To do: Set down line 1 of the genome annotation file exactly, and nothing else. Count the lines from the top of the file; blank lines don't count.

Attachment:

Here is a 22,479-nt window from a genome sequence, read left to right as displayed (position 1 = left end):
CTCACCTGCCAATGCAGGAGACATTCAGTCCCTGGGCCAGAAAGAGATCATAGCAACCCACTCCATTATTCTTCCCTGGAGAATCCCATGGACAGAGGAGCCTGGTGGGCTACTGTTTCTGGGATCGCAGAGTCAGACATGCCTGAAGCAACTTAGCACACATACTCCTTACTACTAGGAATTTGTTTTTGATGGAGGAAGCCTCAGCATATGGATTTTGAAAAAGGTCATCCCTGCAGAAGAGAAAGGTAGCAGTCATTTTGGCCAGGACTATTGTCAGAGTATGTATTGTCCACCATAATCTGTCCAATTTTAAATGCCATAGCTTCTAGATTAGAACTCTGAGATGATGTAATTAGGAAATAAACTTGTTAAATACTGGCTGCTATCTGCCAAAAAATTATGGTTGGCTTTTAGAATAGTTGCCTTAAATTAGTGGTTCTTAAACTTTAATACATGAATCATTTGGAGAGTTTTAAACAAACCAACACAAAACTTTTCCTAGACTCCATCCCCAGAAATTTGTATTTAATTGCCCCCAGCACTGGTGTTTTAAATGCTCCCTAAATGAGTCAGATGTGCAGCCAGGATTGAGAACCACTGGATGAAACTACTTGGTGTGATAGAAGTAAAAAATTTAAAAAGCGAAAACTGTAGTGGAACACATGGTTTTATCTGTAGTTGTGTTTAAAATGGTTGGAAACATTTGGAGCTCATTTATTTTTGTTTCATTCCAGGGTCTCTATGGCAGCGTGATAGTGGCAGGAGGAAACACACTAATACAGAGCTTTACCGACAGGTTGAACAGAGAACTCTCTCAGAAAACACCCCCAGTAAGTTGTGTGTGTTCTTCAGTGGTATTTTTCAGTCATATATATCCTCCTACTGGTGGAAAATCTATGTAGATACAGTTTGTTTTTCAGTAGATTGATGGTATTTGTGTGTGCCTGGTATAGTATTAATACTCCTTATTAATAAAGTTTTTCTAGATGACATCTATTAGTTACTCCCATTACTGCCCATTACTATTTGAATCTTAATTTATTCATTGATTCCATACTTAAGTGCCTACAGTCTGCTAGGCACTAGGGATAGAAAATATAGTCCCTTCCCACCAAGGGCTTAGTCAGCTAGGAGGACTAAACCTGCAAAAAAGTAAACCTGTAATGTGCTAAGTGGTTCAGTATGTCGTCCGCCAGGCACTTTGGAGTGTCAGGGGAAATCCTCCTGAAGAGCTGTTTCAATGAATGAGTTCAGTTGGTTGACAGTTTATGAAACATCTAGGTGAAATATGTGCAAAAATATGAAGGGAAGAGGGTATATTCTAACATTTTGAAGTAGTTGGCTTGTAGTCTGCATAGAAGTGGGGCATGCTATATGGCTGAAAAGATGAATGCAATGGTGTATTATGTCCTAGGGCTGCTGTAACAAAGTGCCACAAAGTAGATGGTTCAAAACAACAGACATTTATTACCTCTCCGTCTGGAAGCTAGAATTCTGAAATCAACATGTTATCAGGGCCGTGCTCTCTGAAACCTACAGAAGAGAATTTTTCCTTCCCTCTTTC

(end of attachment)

Here is a 22,479-nt window from a genome sequence, read left to right as displayed (position 1 = left end):